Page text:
To impose sanctions, a finding of bad faith is unnecessary; the court must simply find " a lack of good faith." U.S. Bank NA. v. Sawyer , 2014 ME 81, ¶ 15, 95 A.3d 608. " '[T]he trial court should evaluate the effect pretrial violations have on the adverse party and also consider the purpose the sanctions are to serve in exercising its discretion.'" Bartlett , 2014 ME 37, 87 A.3d 741 (quoting Unifund CCR Partners , 2009 ME 19, ¶ 12, 966 A.2d 400). Rule 93(j) provides a non-exhaustive list of sanctions that the court may impose, which includes dismissal with prejudice.[4]

The Law Court established a standard for applying sanctions in Baker's Table Inc. v. City of Portland , where the court stated:

In determining the appropriate sanction to be imposed upon a party for failure to comply with the rules, the court should take into account the purpose of the specific rule at issue, the party's conduct throughout the proceedings, the party's bona fides in its failure to comply, prejudice to other parties, and the need for the orderly administration of justice.

2000 ME 7, ¶ 17, 743 A.2d 237.

In Baker's Table , the Law Court stated that sanctions should: " fit the punishment to the crime. 'Although the trial court's discretion to choose an appropriate sanction is broad, when a court imposes a 'drastic' sanction such as dismissal or default we will closely scrutinize the court's decision.'" 2000 ME 7, ¶ 16, 743 A.2d 237, 243 (quoting Saucier v. State Tax Assessor , 1998 ME 61, ¶ 6, 708 A.2d 281). " '[T]he ultimate sanction should be imposed only for the most serious instances of noncompliance with pretrial procedures.'" Unifund CCR Partners v. Demers , 2009 ME 19, ¶ 13, 966 A.2d 400 (quoting Reeves v. Travelers Ins. Cos ., 421 A.2d 47, 51 (Me. 1980)) (alteration in original).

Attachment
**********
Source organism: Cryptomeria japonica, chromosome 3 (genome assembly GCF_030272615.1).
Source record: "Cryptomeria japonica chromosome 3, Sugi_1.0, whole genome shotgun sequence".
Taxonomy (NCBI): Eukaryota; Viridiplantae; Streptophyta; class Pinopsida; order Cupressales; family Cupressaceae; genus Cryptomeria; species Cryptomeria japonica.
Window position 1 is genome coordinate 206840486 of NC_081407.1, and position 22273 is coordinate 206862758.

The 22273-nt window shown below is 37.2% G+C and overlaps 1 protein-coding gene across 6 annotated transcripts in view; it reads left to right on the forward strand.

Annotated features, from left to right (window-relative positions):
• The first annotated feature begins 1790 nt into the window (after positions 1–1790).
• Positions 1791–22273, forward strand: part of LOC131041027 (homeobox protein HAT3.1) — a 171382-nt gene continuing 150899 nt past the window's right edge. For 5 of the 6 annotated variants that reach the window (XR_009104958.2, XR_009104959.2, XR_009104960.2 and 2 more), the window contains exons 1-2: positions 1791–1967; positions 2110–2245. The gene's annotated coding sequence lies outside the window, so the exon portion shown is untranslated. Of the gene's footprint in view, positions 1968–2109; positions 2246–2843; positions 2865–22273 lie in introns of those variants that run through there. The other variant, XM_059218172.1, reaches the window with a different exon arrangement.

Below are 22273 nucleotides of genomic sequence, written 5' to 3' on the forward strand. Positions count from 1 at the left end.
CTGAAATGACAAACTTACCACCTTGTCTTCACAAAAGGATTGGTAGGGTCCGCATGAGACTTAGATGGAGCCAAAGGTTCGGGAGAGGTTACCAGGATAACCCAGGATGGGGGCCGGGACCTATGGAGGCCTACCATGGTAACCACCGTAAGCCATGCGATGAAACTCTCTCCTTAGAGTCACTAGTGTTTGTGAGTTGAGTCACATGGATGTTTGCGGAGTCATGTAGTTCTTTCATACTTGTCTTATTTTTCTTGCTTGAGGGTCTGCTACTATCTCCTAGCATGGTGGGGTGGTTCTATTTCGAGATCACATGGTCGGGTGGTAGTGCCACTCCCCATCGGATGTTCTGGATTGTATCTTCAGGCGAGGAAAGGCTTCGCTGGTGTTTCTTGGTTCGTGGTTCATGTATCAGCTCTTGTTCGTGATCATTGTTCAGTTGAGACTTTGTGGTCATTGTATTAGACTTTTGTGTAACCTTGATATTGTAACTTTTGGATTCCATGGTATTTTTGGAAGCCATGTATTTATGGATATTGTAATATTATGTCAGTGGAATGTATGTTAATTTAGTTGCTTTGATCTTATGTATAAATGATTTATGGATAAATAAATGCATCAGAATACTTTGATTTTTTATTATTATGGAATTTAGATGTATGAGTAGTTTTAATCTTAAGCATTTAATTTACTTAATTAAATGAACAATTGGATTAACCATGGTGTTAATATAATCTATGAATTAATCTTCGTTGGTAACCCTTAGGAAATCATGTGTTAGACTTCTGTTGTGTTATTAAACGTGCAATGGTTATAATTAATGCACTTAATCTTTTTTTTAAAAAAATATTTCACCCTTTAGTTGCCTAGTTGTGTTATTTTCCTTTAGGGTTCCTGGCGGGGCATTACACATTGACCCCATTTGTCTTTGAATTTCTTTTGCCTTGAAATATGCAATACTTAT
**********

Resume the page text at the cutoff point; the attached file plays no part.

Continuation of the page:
In recent decisions, the Law Court has affirmed that " The imposition of sanctions . . . remains a discretionary decision. And . . . the trial court is within its discretion to dismiss a complaint with prejudice if a bank or an independent mortgage servicer fails to negotiate in good faith." U.S. Bank N.A. v. Sawyer , 2014 ME 81, ¶ 11, 95 A.3d 608; see also Bartlett , 2014 ME 37, 87 A.3d 741 (upholding a dismissal with prejudice where plaintiff had failed to appear at mediation on several occasions.) The Law Court has also upheld a District Court order that required a bank to pay monetary sanctions and enter into a modification that it had agreed to at mediation. First Franklin Fin. Corp. v. Gardner , 2013 ME 3, 60 A.3d 1262.